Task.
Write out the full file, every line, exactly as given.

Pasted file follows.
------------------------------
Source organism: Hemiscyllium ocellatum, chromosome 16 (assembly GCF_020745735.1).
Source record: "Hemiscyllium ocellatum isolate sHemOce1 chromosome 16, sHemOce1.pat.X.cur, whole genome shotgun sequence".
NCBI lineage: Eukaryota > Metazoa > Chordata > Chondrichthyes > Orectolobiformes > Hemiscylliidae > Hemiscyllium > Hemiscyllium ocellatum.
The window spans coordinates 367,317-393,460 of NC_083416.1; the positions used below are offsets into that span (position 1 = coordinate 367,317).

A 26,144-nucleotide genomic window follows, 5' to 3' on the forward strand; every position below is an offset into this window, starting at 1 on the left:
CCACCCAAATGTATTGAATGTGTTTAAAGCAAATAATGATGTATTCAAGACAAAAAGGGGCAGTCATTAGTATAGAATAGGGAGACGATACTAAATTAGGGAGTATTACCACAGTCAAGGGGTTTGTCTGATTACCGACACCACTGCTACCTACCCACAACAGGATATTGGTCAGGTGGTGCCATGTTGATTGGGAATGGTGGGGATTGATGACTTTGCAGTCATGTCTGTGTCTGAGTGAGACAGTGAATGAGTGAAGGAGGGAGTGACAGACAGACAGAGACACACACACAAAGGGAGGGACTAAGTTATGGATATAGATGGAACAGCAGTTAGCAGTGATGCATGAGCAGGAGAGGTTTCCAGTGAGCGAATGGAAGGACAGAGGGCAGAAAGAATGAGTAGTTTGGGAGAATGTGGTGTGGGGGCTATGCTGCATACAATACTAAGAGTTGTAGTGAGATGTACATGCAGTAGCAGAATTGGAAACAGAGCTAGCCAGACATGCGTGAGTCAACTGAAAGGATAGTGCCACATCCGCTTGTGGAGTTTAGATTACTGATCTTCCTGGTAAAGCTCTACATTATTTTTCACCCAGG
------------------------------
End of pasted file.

Source organism: Hemiscyllium ocellatum, chromosome 16 (assembly GCF_020745735.1).
Source record: "Hemiscyllium ocellatum isolate sHemOce1 chromosome 16, sHemOce1.pat.X.cur, whole genome shotgun sequence".
NCBI lineage: Eukaryota > Metazoa > Chordata > Chondrichthyes > Orectolobiformes > Hemiscylliidae > Hemiscyllium > Hemiscyllium ocellatum.
The window spans coordinates 367,317-393,460 of NC_083416.1; the positions used below are offsets into that span (position 1 = coordinate 367,317).

A 26,144-nucleotide genomic window follows, 5' to 3' on the forward strand; every position below is an offset into this window, starting at 1 on the left:
CCACCCAAATGTATTGAATGTGTTTAAAGCAAATAATGATGTATTCAAGACAAAAAGGGGCAGTCATTAGTATAGAATAGGGAGACGATACTAAATTAGGGAGTATTACCACAGTCAAGGGGTTTGTCTGATTACCGACACCACTGCTACCTACCCACAACAGGATATTGGTCAGGTGGTGCCATGTTGATTGGGAATGGTGGGGATTGATGACTTTGCAGTCATGTCTGTGTCTGAGTGAGACAGTGAATGAGTGAAGGAGGGAGTGACAGACAGACAGAGACACACACACAAAGGGAGGGACTAAGTTATGGATATAGATGGAACAGCAGTTAGCAGTGATGCATGAGCAGGAGAGGTTTCCAGTGAGCGAATGGAAGGACAGAGGGCAGAAAGAATGAGTAGTTTGGGAGAATGTGGTGTGGGGGCTATGCTGCATACAATACTAAGAGTTGTAGTGAGATGTACATGCAGTAGCAGAATTGGAAACAGAGCTAGCCAGACATGCGTGAGTCAACTGAAAGGATAGTGCCACATCCGCTTGTGGAGTTTAGATTACTGATCTTCCTGGTAAAGCTCTACATTATTTTTCACCCAGG